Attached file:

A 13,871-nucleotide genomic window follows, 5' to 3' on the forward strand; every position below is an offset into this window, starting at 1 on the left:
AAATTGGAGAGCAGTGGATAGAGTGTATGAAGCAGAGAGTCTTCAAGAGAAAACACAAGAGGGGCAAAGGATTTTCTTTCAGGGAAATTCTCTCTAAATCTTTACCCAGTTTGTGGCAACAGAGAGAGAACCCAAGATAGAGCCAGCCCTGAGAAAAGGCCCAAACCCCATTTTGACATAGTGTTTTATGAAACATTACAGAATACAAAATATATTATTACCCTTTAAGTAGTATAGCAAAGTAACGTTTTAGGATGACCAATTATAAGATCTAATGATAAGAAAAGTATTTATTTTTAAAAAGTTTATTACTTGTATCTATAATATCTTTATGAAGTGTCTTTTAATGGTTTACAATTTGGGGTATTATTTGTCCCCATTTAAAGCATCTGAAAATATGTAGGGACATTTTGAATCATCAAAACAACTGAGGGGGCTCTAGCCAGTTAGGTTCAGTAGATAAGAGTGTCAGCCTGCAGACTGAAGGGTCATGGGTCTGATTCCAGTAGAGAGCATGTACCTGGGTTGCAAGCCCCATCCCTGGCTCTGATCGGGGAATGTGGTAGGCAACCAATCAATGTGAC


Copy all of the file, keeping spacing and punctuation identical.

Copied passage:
A 13,871-nucleotide genomic window follows, 5' to 3' on the forward strand; every position below is an offset into this window, starting at 1 on the left:
AAATTGGAGAGCAGTGGATAGAGTGTATGAAGCAGAGAGTCTTCAAGAGAAAACACAAGAGGGGCAAAGGATTTTCTTTCAGGGAAATTCTCTCTAAATCTTTACCCAGTTTGTGGCAACAGAGAGAGAACCCAAGATAGAGCCAGCCCTGAGAAAAGGCCCAAACCCCATTTTGACATAGTGTTTTATGAAACATTACAGAATACAAAATATATTATTACCCTTTAAGTAGTATAGCAAAGTAACGTTTTAGGATGACCAATTATAAGATCTAATGATAAGAAAAGTATTTATTTTTAAAAAGTTTATTACTTGTATCTATAATATCTTTATGAAGTGTCTTTTAATGGTTTACAATTTGGGGTATTATTTGTCCCCATTTAAAGCATCTGAAAATATGTAGGGACATTTTGAATCATCAAAACAACTGAGGGGGCTCTAGCCAGTTAGGTTCAGTAGATAAGAGTGTCAGCCTGCAGACTGAAGGGTCATGGGTCTGATTCCAGTAGAGAGCATGTACCTGGGTTGCAAGCCCCATCCCTGGCTCTGATCGGGGAATGTGGTAGGCAACCAATCAATGTGAC